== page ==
Give students a reality check: Assign more nonfiction books.

Jay Matthews:

It wasn’t until I was in my 50s that I realized how restricted my high school reading lists had been and how little they had changed for my three children. They were enthusiastic readers, as my wife and I were. But all, or almost all, of the required books for both generations were fiction.
I am not dismissing the delights of Twain, Crane, Buck, Saroyan and Wilder, all of which I read in high school. But I think I also would have enjoyed Theodore H. White, John Hersey, Barbara Tuchman and Bruce Catton if they had been assigned.
Could that be changing? Maybe rebellious teens these days are fleeing Faulkner, Hemingway, Austen and Baldwin, or whoever is on the 12th grade English list, and furtively reading Malcolm Gladwell, David McCullough, Doris Kearns Goodwin and other nonfiction stars.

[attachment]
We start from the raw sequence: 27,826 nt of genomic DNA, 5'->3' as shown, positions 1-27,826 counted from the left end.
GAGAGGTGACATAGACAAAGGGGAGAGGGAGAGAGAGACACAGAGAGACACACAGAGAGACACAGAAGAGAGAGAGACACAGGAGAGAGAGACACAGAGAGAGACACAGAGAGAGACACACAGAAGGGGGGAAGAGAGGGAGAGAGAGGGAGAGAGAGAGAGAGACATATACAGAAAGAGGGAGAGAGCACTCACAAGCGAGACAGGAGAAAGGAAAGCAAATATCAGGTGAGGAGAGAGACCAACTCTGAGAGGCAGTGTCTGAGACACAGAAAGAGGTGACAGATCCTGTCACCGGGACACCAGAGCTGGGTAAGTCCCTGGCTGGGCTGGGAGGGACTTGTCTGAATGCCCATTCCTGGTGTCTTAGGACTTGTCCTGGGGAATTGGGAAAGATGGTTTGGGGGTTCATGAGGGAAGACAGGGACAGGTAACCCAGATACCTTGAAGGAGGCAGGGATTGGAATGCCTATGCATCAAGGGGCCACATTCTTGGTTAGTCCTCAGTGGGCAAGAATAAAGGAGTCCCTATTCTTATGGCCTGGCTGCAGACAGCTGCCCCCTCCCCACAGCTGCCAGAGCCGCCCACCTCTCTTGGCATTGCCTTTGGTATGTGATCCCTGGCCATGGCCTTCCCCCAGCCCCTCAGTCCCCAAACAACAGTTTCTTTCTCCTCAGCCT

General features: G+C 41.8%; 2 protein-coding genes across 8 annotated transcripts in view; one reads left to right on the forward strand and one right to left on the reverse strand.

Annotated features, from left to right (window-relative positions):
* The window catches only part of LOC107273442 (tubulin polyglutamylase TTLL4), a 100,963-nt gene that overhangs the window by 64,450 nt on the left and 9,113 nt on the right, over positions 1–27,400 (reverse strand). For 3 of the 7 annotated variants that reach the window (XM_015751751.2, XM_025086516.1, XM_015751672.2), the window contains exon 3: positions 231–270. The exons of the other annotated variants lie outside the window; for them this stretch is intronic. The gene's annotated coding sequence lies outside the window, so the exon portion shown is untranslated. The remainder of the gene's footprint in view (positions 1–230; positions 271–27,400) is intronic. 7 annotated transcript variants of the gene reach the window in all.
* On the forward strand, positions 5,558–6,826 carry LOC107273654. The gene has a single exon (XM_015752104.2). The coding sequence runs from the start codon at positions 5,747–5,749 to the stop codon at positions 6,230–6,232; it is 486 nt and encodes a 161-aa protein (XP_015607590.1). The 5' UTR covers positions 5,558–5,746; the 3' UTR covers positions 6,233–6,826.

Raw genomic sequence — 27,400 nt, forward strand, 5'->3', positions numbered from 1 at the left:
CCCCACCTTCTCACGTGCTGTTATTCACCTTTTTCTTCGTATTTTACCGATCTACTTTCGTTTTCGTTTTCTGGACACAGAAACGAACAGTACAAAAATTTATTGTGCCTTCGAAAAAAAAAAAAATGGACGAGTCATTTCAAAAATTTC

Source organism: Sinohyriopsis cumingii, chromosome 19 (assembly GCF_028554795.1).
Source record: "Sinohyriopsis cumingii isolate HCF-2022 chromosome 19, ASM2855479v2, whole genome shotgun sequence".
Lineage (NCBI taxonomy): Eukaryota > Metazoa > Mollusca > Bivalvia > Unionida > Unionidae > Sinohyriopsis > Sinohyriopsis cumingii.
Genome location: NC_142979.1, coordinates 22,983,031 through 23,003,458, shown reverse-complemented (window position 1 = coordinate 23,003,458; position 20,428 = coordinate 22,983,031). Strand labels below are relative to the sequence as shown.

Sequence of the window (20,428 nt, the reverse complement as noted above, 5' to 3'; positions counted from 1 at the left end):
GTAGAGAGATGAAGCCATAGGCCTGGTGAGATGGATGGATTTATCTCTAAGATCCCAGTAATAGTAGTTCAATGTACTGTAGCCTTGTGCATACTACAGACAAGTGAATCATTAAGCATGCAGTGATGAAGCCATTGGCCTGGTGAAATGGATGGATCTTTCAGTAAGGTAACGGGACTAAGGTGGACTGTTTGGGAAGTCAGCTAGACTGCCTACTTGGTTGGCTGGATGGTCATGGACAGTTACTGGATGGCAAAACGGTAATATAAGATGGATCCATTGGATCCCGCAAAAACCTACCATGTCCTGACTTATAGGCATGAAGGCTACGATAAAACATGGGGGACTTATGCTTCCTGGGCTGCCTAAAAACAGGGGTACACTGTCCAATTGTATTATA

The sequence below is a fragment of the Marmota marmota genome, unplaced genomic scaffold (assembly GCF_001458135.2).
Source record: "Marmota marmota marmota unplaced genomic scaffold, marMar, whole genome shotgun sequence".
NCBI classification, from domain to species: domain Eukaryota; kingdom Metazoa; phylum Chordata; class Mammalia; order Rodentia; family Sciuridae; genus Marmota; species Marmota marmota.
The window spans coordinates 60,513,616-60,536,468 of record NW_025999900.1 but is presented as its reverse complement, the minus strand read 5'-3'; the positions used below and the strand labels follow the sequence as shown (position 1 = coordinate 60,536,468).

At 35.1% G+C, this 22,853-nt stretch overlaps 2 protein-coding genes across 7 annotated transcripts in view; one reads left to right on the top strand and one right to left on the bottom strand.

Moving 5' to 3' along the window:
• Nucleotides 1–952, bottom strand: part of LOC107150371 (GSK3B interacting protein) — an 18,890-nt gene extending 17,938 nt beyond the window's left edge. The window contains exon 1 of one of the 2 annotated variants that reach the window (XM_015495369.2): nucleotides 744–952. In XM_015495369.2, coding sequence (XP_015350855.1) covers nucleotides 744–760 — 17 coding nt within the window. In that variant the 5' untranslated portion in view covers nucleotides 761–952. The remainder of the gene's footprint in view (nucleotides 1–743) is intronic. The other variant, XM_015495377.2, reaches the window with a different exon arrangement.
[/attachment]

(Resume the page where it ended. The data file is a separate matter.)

Sadly, no. The Renaissance Learning company released a list of what 4.6 million students read in the 2008-09 school year, based on its Accelerated Reader program, which encourages children to choose their own books. J.K. Rowling’s Harry Potter has given way to the hormonal allure of Stephenie Meyer’s teen vampire books, but both school and non-school books are still almost all fiction.